MAKING THE SWITCH
Irrigation issues, such as water shortages and budget constraints, combined with a continual goal of reducing golf course maintenance costs, have demanded that superintendents consider all options of course management. By switching from perennial ryegrass fairways, which have high water and fungicide requirements, to zoysiagrass fairways, superintendents can gain great savings. How to achieve this with minimal disruption of play and the greatest success was the focus of recent research at Kansas State University. Previous attempts using ‘Meyer’ zoysiagrass have been expensive and can take several years to make the conversion. Seeded zoysiagrass may be a more attractive alternative. Using ‘Zenith’ zoysiagrass, researchers employed a variety of treatments, including scalping the perennial ryegrass while zoysiagrass seed germinated, treating with glyphosate prior to seeding, treating the perennial ryegrass with two different plant growth regulators, broadcasting vs. strip-seeding at various spacing and traffic vs. no traffic.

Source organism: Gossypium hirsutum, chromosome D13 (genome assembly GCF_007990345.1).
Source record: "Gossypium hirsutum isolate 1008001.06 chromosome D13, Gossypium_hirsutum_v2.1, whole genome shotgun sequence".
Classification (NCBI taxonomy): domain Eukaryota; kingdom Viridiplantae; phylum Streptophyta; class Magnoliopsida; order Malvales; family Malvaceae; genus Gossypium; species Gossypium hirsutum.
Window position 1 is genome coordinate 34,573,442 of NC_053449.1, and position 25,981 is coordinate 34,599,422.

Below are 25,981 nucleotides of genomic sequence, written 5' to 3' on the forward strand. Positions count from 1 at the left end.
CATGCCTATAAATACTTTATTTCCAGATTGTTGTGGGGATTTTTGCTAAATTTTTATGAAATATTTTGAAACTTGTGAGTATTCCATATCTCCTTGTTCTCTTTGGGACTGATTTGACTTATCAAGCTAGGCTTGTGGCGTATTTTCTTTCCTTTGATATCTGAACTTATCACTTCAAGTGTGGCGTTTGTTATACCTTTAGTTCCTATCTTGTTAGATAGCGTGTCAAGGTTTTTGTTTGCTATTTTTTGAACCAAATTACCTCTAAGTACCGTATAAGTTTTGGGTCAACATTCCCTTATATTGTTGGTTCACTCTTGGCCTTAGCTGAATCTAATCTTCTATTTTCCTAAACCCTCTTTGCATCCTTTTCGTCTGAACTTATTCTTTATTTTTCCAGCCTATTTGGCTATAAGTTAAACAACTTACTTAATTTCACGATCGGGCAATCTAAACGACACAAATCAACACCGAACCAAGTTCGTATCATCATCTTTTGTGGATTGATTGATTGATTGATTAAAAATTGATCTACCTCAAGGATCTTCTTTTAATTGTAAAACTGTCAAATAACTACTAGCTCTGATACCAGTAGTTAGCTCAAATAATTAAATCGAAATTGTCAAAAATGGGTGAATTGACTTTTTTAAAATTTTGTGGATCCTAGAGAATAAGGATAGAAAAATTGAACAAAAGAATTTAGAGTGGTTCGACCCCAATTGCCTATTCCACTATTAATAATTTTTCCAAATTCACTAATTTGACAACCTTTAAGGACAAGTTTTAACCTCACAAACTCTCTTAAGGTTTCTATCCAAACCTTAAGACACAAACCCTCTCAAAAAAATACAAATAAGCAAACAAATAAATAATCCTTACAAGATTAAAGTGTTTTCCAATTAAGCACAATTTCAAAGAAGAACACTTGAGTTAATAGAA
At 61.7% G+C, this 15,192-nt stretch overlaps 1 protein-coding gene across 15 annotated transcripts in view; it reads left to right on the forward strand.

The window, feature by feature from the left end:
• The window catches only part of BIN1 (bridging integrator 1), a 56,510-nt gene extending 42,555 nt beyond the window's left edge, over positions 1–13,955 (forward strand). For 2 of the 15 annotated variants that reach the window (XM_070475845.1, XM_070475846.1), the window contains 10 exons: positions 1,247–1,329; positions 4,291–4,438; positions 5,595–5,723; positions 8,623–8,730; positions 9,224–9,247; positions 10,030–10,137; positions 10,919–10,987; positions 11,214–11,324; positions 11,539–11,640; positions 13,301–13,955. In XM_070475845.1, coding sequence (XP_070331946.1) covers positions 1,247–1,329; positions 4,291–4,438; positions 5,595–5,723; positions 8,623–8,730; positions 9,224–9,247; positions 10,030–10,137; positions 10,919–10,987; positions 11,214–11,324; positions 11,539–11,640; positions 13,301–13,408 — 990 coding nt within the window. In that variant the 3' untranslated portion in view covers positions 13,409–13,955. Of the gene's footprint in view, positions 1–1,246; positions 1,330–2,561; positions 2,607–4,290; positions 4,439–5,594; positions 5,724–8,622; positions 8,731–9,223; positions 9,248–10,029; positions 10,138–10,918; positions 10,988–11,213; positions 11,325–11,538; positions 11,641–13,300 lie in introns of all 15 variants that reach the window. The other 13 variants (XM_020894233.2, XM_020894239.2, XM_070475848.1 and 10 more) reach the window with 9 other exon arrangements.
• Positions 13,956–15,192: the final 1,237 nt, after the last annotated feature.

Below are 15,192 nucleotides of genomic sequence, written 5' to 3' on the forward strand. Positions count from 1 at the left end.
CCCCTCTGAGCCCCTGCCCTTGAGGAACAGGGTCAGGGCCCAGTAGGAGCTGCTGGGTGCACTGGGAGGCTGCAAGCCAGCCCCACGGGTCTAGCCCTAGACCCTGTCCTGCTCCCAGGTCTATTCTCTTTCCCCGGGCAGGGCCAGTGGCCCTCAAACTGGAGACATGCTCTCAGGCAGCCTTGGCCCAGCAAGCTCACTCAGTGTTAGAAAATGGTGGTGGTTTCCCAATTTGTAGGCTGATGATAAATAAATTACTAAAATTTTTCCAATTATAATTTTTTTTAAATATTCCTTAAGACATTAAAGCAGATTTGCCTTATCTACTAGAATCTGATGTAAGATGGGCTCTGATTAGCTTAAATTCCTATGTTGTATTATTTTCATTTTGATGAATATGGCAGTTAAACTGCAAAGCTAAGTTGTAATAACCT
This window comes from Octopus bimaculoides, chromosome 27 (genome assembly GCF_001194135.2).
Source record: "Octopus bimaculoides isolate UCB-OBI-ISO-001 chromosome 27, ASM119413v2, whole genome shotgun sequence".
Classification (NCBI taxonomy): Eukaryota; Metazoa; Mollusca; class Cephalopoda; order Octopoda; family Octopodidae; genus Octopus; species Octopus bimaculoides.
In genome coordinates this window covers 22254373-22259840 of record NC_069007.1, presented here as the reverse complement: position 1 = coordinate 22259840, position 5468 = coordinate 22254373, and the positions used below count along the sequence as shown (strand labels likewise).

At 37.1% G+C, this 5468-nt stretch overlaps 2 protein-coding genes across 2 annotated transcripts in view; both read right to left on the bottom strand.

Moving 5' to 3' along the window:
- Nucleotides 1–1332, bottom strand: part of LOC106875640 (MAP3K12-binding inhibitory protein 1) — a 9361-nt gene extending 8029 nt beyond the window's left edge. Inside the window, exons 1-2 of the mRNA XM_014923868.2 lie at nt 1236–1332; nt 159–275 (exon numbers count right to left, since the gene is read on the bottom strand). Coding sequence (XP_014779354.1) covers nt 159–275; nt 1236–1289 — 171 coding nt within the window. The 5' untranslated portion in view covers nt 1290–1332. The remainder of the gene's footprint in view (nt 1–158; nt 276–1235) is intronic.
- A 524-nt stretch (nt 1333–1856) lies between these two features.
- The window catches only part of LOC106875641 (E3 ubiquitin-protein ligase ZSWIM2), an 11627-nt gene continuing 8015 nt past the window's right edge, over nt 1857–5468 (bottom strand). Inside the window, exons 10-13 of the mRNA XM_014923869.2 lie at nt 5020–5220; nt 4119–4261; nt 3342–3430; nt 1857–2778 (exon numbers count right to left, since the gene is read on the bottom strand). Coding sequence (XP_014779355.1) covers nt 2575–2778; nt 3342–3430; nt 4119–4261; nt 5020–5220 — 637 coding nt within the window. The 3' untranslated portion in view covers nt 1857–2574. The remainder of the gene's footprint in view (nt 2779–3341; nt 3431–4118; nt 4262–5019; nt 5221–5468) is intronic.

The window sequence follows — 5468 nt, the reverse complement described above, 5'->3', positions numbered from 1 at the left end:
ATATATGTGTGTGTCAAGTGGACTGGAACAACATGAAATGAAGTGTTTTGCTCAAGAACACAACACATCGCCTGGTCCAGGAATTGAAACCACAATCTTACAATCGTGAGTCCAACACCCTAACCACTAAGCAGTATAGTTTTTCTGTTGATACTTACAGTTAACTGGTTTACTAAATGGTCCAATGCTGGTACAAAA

First, here are the treatments that did not work. Plant growth regulators did not slow growth of perennial ryegrass enough to give the zoysiagrass seedlings any type of headstart. Newly seeded areas did not respond well to traffic. However, treating the perennial ryegrass with glyphosate prior to seeding did offer an advantage, as did scalping the perennial ryegrass three times weekly until the zoysiagrass seedlings reached mower height. In this case, zoysiagrass coverage reached at least 75 percent after the first year. Broadcasting zoysiagrass seed provided faster cover than strip seeding, but had lower quality ratings and could disrupt play. Overall, conditions that promoted zoysiagrass growth also lowered turf quality. Golf course managers may be able to keep the course open longer if they choose to scalp the perennial ryegrass three times weekly instead of treating with glyphosate. Strip seeding may take longer, but the area will remain more playable and the cost of seed for the narrow strips, compared to broadcasting, may provide significant savings.
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